This website uses cookies for anonymised analytics and for account authentication. See our privacy and cookies policies for more information.

The voice of Scotland’s vibrant voluntary sector

Published by Scottish Council for Voluntary Organisations

TFN is published by the Scottish Council for Voluntary Organisations, Mansfield Traquair Centre, 15 Mansfield Place, Edinburgh, EH3 6BB. The Scottish Council for Voluntary Organisations (SCVO) is a Scottish Charitable Incorporated Organisation. Registration number SC003558.

Poppy ditches plastic and goes green

This news post is about 1 year old

New design has a 40% smaller carbon footprint

One of the country’s most recognised charity symbols is going green.

The poppy will go plastic free when it launches its annual fundraising drive in October.

Instead it will be made entirely from paper as the Royal British Legion moves ahead with the push for a plastic-free society.

The new poppies are fully recyclable and the paper is made from 50 per cent single-use coffee cup waste.

More than 30 million poppies were distributed across the UK last year as part of the annual Poppy Appeal.

The last remaining plastic poppies will be used this October and November but will not be replaced.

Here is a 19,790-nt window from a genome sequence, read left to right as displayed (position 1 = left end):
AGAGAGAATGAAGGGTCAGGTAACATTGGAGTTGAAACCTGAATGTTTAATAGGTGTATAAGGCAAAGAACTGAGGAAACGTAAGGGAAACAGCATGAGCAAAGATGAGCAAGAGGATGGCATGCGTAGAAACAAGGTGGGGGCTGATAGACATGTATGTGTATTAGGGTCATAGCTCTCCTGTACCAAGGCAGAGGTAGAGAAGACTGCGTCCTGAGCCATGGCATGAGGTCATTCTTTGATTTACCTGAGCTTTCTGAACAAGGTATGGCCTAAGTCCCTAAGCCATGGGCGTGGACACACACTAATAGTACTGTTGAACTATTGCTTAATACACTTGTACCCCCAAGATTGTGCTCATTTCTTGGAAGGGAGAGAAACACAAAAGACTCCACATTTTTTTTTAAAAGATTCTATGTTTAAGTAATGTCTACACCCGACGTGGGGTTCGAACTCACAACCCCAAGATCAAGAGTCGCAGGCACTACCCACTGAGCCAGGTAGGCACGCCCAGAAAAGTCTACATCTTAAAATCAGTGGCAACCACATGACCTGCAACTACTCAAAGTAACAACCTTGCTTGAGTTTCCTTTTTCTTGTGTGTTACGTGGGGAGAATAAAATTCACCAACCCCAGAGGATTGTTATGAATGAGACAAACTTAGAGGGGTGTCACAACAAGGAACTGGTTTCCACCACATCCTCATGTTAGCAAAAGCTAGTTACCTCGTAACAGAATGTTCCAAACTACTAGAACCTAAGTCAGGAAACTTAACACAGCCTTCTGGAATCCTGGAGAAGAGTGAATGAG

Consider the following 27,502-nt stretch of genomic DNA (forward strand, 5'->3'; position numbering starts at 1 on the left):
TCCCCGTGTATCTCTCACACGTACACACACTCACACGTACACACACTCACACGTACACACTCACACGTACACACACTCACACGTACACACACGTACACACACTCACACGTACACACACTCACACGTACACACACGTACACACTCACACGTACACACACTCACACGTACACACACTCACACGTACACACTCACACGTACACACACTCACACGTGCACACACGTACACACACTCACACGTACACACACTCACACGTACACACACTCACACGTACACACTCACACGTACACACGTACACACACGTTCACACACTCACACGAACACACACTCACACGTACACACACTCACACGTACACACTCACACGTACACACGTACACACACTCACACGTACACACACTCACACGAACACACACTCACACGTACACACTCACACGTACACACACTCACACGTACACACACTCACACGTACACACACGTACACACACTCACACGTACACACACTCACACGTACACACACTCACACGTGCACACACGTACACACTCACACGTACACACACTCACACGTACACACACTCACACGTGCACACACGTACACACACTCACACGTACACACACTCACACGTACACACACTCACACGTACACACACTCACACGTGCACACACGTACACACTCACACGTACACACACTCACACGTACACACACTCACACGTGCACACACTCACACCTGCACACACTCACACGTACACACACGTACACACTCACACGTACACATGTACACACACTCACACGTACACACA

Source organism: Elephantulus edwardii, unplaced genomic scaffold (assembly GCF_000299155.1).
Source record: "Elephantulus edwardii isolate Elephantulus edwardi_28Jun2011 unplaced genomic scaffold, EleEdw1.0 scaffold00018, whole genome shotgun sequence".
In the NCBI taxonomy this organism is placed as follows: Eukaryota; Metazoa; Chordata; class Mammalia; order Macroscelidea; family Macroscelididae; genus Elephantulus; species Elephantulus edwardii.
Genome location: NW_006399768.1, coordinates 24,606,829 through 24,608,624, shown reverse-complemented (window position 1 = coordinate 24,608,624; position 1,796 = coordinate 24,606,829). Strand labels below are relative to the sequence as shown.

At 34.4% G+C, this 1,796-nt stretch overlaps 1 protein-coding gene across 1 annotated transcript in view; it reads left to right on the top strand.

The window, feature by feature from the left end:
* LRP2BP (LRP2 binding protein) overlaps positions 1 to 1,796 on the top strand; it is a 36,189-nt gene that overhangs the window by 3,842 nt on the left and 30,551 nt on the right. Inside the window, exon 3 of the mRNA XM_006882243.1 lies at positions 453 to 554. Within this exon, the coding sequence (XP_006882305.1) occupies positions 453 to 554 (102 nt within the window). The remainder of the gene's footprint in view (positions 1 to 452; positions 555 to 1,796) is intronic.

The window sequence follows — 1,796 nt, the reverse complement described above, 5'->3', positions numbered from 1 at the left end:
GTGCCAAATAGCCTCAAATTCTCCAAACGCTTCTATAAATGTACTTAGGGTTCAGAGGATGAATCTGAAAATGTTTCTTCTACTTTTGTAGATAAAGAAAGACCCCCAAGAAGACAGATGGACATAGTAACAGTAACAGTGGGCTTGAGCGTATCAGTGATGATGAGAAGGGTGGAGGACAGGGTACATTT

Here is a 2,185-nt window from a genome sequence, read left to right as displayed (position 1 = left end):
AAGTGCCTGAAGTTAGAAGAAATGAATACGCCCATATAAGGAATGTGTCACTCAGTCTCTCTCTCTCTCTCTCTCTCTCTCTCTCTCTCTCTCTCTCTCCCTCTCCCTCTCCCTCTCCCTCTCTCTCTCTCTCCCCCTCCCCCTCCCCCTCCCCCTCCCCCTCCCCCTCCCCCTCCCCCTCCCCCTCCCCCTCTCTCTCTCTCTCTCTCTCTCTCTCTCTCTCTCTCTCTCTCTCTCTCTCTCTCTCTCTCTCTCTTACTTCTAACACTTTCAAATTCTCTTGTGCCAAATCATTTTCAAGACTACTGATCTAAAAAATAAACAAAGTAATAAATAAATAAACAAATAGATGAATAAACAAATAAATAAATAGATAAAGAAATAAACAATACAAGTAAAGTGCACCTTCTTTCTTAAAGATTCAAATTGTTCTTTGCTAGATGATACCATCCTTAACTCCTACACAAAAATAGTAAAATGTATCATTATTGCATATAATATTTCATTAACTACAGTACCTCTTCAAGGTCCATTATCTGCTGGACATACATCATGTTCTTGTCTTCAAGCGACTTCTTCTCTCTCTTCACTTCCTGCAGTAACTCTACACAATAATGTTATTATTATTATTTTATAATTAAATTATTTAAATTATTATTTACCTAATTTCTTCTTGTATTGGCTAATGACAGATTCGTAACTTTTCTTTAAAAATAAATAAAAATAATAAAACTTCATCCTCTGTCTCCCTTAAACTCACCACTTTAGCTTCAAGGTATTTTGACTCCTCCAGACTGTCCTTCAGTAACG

Over the last three years the charity has worked with design consultants, manufacturers and taken environmental advice from scientists at University College London.

It is the first substantial change to the poppy’s design in nearly 30 years.

Andy Taylor-Whyte, Poppy Appeal director at the RBL, said: “We are so proud to unveil our plastic-free poppy, which is completely recyclable, and hope that this will encourage more people than ever to take part in this year’s Poppy Appeal and show support to our armed forces community.

“After years of work and collaboration with our partners designing a new poppy, creating new paper and machinery and road-testing it for durability and colour-fastness, we have been able to eliminate single-use plastic and create a poppy that is an enduring symbol of respect and remembrance as well as being more planet-friendly.”

Paola Lettieri, a professor from UCL, said: “By replacing the single-use plastic with a paper-based design and increasing the amount of recycled paper used, UCL found that the new poppy design has a 40% smaller carbon footprint and a similar reduction in its overall impact on the environment.”